It’s an all-action opening as wheelchair-using student Alinta is menaced by mystery person Red X.
Flashback to 72 hours earlier and while ‘Mr Cyborg’ is apparently supervising every class at the Roy Harper Academy’s Field Day, ‘Mr Nightwing’ and ‘Ms Starfire’ are chatting after some extracurricular activities.
Joining Cyborg, Nightwing shares his worries about one of the students, Matt, a powerhouse with massive memory gaps.
Leaving his old friend, Nightwing gives chase as he comes across an intruder in the Academy Command Centre… Red X.
Marcia, Marcia, Red X. Everyone at Teen Titans Academy is obsessed with Red X. Last issue’s cover was Red X. This issue’s cover is Red X. It’s excessive.
Who is this character who can make a chump of Nightwing, the best acrobat and third-best detective in the DC Universe? Does he or she have super-speed? Teleportation? The power to fog security cameras? A mind control mojo to explain why only Nightwing seems to be taking a masked intruder’s skulking around even vaguely seriously?
Why isn’t the Academy in lockdown while seven extremely experienced superheroes find out who’s breaking into their new HQ and what threat they may pose to their young, inexperienced charges?
Writer Tim Sheridan really needs to explain why Red X is such a big deal. I suppose the character made an impression on Sheridan when he was a kid watching Teen Titans telly cartoons, but if he’s going to import him into the comics, at least give us relative newbies some history to provide context.
Last time I really liked how Sheridan juggled his large cast; this time, apart from the old guard, it’s basically the Alinta and Matt Show, with cameos from Stitch and Tooby. I supposed there’s some sense in sharing the spotlight around, but I was hoping for movement on likely team traitor Brick, and some time with Jakeem Thunder, who got very short shrift in #1.
Still, the Matt business wasn’t bad – every team needs a character with a mystery past – and I like Oz-gal Alinta, who gets her hero name, Bolt, this time, along with a sinister phone-a-friend. Mind, both characters beg the question: did headmistress Starfire and friends do any background research into these kids?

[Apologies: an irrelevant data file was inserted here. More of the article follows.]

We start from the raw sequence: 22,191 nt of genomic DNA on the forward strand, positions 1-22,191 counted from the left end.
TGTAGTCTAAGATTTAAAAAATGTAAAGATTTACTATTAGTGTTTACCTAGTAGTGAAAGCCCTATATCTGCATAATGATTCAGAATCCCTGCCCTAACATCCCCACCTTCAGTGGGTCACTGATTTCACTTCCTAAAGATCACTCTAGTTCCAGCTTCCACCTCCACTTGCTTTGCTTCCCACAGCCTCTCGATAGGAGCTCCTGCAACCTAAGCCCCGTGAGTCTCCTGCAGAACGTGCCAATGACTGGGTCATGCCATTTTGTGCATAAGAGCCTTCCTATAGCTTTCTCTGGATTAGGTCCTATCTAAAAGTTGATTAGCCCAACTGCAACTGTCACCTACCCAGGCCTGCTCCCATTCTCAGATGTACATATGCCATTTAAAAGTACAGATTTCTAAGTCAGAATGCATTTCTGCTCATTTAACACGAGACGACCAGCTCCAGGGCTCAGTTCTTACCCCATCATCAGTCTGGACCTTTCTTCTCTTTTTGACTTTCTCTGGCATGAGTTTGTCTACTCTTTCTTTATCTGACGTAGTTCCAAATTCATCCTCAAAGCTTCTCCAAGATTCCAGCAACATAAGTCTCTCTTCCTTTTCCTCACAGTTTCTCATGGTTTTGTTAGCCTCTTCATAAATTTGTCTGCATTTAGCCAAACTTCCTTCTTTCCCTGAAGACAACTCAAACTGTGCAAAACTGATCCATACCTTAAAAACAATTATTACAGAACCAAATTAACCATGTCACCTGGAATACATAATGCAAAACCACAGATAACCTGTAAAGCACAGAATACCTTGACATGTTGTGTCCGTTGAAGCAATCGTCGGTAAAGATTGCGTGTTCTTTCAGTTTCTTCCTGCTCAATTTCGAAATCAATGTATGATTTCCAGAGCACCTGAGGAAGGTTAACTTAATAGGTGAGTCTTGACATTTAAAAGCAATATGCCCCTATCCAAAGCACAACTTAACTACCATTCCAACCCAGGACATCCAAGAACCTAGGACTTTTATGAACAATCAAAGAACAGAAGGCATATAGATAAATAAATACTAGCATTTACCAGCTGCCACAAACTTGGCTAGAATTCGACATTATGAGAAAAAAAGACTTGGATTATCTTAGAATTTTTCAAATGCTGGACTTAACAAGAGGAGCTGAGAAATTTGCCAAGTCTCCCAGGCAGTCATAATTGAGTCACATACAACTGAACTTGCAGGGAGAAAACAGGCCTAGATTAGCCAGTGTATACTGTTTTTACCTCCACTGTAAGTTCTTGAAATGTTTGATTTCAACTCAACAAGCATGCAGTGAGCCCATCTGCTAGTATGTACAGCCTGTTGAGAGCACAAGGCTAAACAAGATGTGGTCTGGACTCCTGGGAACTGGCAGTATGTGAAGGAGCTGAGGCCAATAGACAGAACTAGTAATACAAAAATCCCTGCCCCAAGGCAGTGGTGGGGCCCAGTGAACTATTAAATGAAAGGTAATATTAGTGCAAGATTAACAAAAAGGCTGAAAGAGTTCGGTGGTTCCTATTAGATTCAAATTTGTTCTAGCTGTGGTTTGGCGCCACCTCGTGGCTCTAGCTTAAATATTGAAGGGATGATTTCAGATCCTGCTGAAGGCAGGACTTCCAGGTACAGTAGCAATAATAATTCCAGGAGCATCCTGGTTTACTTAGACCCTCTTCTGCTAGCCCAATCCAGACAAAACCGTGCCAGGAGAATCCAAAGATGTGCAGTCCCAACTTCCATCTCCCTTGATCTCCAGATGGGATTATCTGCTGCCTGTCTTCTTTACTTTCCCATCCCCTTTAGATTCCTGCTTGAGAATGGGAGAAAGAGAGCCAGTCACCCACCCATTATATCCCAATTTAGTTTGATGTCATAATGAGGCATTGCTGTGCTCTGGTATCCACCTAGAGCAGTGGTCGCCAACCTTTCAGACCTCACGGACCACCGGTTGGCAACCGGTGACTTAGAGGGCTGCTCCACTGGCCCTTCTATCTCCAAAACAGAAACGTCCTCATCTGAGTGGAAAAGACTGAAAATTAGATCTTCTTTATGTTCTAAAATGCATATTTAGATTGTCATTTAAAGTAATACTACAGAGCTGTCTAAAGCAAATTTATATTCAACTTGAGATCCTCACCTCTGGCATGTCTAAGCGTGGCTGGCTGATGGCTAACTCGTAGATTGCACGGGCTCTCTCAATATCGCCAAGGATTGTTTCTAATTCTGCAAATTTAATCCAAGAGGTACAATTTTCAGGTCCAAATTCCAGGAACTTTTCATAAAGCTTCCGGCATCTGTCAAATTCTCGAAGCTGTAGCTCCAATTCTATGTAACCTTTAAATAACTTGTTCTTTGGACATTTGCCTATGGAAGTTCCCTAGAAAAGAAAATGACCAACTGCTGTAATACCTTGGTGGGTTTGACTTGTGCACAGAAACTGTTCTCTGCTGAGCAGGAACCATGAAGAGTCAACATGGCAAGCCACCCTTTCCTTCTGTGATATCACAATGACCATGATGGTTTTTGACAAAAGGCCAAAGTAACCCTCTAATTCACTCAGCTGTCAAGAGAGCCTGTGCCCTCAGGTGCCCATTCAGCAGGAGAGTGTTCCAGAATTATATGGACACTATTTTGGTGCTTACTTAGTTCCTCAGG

I still hate the Dick and Kory ‘Titans with benefits’ bit. They’d moved on… happily, it seems that the new Nightwing series is nipping this story strand in the bud.
A big positive is that Cyborg’s traditional angst has gone – it’s about time he decided to go the glass half-full route and find the funny in life. And there’s some nice background business with Beast Boy to visually enliven the two-page chat between Nightwing and Cyborg.
The artistic team of penciller Rafa Sandoval and inker Jordi Tarragona do a good job of selling the scene, and they’re great at capturing the general hustle and bustle of the Academy. I love Dick’s cruise ship cabaret moment with the fire hose, too. The opening attack on Alinta is composed with useful dynamism. But the best visual moments are the two Red X splashes – I’m not invested in Red X as a character, but the design is sharp and used well in-story. The only real tweak needed to the art is to make character hair look natural, there’s a moulded plastic quality to hairdos.
Colourist Alejandro Sandoval keeps the characters distinct, but is likely as bored with the Academy’s uniformly grey backgrounds as I am – why have the Titans set up such a cold, clinical place? Rob Leigh’s lettering complements the art, with distinctive fonts for the likes of Cyborg and the stupendous Stitch.
That X-centric cover by Sandovala and Sanchez is a fun, cheeky composition, even if the only cast member I recognise is Gorilla Greg.
While I enjoyed the debut issue more, Teen Titans Academy #2 is a decent read – I just hope the Red X business is wrapped up soon.